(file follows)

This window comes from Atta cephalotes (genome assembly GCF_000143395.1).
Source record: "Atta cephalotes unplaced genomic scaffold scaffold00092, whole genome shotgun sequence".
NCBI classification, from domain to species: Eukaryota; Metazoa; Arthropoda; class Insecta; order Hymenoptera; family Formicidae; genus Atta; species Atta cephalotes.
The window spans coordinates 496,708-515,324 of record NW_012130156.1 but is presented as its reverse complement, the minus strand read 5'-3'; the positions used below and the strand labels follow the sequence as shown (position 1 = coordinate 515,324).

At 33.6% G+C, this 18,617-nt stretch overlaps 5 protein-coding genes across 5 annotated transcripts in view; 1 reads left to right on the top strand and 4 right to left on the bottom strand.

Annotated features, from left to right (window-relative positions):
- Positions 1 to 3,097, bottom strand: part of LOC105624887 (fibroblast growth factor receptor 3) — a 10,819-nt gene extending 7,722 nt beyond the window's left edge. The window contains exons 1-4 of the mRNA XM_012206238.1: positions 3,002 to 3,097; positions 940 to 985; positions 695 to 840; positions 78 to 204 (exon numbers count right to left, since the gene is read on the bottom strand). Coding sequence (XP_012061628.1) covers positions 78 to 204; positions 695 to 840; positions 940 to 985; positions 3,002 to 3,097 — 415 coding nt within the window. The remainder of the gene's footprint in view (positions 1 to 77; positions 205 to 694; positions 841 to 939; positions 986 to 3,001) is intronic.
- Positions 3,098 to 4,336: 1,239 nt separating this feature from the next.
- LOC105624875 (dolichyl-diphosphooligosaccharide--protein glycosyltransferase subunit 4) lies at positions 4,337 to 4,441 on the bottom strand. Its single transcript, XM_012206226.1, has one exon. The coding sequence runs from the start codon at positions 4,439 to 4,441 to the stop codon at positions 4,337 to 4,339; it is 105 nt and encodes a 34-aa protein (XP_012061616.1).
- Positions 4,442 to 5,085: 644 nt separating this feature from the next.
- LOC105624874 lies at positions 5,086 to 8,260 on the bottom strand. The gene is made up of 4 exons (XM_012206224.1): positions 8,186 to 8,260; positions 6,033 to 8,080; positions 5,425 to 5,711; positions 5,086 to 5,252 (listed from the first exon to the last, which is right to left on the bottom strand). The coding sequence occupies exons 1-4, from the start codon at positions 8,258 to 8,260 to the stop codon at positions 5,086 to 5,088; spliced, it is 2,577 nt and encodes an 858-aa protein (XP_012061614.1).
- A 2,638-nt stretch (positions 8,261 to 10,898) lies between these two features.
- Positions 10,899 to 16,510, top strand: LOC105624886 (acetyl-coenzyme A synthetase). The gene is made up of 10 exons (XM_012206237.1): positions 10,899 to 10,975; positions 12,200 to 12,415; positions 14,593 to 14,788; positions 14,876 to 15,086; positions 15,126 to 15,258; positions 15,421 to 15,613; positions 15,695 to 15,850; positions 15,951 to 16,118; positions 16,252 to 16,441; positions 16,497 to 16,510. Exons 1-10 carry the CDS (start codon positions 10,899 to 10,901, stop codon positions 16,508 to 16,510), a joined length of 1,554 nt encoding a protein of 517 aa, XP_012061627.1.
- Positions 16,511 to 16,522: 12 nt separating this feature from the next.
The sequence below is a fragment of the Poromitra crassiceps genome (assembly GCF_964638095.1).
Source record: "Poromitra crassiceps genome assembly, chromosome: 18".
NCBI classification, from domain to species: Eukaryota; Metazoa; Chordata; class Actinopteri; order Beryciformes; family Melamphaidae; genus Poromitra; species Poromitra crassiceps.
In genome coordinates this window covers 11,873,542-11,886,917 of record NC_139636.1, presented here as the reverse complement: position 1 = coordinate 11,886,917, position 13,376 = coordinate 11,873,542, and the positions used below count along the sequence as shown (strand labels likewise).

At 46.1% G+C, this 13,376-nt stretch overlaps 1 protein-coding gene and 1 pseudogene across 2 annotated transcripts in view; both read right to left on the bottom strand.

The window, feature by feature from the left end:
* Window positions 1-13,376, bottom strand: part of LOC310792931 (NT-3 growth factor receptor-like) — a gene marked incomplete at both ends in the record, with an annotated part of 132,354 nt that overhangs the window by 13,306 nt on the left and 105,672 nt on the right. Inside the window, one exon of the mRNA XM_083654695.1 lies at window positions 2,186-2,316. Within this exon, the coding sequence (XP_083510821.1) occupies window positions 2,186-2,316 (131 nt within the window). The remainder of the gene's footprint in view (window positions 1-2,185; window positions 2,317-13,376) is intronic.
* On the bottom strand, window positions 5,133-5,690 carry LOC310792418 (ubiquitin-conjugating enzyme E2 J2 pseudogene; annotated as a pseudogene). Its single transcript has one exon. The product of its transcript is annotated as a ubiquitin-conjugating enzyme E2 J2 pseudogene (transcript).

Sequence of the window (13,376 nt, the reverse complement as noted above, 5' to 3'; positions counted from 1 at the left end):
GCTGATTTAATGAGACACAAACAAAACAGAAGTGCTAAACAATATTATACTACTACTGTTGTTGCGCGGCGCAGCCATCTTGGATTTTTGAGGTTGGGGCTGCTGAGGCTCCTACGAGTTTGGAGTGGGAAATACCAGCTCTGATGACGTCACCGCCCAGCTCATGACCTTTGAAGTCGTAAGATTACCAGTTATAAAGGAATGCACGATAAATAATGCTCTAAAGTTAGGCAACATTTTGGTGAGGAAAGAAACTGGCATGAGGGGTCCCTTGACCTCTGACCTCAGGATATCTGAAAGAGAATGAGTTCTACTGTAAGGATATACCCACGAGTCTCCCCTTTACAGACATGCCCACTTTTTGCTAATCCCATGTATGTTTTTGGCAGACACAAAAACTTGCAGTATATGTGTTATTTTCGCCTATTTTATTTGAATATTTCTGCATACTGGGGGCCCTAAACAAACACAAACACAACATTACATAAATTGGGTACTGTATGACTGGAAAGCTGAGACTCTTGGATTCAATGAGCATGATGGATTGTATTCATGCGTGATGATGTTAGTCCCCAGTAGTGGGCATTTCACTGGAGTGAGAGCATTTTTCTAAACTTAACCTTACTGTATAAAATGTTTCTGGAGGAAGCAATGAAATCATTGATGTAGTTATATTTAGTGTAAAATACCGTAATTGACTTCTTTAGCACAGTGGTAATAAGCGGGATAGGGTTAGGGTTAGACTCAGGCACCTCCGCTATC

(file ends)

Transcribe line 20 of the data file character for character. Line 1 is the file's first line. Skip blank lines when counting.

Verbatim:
The window, feature by feature from the left end: